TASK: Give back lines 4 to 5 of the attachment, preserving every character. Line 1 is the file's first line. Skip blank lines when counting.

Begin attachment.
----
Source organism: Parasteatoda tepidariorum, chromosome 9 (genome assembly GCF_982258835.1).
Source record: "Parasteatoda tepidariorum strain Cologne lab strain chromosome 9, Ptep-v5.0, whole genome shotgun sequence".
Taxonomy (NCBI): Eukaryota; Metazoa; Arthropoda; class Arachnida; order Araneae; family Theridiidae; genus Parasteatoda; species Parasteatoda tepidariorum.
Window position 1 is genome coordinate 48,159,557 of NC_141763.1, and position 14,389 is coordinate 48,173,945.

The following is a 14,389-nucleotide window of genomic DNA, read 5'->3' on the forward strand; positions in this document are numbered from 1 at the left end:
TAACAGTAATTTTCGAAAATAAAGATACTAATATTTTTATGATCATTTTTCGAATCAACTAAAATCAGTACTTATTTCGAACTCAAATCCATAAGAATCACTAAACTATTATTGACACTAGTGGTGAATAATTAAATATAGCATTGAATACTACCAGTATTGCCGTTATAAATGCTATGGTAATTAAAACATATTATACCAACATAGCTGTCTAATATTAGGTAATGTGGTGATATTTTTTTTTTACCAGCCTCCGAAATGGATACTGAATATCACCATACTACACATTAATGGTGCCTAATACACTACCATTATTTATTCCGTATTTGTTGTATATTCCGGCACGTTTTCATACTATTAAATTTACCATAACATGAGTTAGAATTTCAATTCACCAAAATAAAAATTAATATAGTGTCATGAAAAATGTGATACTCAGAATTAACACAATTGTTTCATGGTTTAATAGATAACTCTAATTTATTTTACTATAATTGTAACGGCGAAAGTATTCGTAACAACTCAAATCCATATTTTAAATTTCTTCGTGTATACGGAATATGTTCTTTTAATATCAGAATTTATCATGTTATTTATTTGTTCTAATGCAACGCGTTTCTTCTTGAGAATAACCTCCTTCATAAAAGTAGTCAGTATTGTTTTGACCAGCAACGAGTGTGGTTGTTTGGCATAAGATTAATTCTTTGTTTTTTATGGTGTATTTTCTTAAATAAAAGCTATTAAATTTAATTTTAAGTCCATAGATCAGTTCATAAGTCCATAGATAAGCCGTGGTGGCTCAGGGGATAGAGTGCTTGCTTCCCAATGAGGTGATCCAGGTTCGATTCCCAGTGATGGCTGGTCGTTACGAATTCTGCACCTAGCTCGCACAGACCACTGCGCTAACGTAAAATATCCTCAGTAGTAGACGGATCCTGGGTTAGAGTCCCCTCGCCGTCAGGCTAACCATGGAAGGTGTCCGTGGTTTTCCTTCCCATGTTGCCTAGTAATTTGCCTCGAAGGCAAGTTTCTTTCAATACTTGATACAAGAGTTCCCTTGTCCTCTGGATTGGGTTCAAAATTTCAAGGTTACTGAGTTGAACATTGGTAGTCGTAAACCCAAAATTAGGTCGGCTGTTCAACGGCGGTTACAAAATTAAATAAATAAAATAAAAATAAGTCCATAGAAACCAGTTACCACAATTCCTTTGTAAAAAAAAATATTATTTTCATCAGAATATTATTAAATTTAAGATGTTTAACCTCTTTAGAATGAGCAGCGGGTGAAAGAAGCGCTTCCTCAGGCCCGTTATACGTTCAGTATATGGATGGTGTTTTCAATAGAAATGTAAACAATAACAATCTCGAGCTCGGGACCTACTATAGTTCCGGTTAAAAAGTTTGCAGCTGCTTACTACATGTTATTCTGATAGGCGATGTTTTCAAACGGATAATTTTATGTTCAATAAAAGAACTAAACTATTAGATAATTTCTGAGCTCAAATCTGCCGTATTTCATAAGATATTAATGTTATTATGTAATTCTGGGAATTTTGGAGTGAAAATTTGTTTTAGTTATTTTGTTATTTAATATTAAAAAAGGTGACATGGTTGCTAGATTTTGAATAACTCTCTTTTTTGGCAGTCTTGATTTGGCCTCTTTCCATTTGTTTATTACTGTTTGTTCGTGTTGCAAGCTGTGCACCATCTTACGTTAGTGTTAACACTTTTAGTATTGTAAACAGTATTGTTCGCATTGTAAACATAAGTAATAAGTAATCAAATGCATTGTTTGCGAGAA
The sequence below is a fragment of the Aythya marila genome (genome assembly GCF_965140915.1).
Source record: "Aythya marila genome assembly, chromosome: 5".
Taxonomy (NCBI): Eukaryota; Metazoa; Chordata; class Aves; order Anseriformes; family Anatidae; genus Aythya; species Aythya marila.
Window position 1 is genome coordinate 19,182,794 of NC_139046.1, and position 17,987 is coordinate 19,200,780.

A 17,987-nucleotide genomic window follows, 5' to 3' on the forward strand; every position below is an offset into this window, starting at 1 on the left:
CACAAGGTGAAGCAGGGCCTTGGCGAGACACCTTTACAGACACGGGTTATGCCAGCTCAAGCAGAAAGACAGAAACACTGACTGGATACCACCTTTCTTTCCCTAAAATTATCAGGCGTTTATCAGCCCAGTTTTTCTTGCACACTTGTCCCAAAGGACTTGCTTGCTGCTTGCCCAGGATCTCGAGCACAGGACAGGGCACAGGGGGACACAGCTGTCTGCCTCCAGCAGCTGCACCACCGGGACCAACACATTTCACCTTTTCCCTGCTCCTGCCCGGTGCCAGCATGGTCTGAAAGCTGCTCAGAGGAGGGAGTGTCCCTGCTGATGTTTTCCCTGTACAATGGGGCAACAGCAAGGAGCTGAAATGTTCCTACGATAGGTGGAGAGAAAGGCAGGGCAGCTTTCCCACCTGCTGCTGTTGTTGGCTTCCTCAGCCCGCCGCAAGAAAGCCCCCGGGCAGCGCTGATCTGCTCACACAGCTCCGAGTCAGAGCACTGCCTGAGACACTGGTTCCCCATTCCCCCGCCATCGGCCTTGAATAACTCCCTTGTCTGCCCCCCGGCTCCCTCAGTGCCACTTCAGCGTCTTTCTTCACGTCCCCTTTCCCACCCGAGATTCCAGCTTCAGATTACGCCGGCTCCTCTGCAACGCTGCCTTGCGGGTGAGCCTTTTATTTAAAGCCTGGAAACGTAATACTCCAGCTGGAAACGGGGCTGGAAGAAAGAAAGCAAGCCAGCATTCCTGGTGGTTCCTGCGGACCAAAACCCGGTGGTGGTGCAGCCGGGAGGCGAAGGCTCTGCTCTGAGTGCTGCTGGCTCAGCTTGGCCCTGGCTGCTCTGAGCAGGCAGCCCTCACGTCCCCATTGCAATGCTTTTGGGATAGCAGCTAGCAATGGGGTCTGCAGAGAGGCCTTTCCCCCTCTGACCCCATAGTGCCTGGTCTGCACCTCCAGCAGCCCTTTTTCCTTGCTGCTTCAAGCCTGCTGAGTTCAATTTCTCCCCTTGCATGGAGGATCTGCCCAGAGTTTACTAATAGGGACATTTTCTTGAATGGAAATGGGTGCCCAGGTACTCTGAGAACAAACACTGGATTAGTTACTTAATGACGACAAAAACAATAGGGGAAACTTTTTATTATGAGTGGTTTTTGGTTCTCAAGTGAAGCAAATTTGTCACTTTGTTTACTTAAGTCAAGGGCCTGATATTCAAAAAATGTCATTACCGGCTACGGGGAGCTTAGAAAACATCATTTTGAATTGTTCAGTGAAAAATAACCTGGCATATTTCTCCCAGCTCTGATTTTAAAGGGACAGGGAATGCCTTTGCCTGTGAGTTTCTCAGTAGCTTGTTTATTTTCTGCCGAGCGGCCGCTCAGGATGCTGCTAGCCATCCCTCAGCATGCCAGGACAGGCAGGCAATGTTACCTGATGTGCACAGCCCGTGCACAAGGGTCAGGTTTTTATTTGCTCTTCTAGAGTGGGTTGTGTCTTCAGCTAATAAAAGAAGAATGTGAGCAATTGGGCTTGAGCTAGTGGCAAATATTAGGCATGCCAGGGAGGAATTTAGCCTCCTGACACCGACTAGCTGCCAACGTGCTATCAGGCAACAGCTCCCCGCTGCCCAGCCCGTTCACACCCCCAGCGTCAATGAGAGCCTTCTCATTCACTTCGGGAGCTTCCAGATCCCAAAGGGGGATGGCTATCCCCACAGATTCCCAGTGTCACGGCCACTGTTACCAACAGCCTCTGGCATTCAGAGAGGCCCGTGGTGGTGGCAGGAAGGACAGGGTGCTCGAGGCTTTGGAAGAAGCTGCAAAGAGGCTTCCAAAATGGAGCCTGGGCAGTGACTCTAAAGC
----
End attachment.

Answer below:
Window position 1 is genome coordinate 48,159,557 of NC_141763.1, and position 14,389 is coordinate 48,173,945.

The following is a 14,389-nucleotide window of genomic DNA, read 5'->3' on the forward strand; positions in this document are numbered from 1 at the left end: